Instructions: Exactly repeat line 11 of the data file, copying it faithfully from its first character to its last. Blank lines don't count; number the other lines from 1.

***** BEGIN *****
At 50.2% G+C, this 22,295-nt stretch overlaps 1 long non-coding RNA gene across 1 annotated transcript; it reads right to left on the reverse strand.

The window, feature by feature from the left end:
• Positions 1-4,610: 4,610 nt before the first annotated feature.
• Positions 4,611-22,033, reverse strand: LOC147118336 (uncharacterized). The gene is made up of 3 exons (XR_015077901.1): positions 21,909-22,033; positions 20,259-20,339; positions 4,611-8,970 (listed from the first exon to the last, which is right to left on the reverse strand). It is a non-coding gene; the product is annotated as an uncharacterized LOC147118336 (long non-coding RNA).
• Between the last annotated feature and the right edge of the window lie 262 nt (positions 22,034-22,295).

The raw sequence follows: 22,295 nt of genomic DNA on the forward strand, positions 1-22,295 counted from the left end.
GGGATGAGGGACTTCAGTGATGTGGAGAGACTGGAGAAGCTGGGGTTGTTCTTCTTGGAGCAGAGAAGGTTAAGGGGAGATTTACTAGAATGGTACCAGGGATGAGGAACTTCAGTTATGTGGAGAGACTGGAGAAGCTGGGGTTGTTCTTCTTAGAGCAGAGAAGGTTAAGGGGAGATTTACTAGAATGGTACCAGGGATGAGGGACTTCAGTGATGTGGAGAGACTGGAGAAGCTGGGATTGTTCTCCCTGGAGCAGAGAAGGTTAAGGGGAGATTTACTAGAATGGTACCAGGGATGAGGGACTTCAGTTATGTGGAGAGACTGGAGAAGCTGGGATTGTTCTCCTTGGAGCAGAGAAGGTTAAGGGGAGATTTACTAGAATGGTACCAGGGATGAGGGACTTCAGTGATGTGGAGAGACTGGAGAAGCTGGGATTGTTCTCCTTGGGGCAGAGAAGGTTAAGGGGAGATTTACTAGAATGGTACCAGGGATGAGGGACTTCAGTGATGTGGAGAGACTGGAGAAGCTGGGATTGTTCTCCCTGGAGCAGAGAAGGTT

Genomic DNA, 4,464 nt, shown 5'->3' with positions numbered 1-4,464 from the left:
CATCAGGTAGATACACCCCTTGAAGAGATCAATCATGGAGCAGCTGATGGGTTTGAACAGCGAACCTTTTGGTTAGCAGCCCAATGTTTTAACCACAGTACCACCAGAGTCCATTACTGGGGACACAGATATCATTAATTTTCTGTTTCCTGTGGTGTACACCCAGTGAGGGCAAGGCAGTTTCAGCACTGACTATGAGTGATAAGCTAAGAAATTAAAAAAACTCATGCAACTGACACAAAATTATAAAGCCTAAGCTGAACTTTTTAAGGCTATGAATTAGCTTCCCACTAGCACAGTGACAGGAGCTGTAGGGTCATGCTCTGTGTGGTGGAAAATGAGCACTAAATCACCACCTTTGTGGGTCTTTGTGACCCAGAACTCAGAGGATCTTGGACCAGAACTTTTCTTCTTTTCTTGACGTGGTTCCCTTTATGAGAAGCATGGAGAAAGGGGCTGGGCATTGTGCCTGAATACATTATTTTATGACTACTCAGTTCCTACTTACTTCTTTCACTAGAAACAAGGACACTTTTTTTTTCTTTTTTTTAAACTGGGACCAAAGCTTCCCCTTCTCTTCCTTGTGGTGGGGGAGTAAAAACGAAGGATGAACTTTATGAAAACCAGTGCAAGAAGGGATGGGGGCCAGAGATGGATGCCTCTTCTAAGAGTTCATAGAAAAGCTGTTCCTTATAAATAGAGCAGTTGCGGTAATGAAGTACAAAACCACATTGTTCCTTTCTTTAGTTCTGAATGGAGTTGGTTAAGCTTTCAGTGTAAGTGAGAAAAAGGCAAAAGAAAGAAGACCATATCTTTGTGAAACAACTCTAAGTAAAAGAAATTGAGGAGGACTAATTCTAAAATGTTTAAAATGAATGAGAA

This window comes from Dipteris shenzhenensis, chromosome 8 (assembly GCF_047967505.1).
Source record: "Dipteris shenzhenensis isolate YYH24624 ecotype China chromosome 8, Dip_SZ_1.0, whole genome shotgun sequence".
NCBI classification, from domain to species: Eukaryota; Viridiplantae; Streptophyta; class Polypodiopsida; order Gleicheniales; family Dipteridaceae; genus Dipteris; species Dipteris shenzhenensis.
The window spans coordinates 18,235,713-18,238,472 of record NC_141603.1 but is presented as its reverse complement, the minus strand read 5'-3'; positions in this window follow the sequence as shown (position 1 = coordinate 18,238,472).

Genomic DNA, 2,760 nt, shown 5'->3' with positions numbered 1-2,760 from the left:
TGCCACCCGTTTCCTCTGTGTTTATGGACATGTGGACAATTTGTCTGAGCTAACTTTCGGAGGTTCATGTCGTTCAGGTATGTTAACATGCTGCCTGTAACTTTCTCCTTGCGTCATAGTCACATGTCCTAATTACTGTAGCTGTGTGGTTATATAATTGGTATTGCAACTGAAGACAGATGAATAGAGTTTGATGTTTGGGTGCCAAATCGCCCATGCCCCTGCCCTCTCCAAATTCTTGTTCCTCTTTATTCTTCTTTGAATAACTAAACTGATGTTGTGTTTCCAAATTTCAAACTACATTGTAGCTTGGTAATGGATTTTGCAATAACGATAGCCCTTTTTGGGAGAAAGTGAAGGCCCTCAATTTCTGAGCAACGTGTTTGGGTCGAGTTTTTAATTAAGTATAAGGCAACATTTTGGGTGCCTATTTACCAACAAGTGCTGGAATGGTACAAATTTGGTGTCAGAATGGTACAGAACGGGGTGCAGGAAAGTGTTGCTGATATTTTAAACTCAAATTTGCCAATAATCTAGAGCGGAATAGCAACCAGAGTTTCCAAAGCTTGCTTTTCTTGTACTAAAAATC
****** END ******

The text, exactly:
Source record: "Dipteris shenzhenensis isolate YYH24624 ecotype China chromosome 8, Dip_SZ_1.0, whole genome shotgun sequence".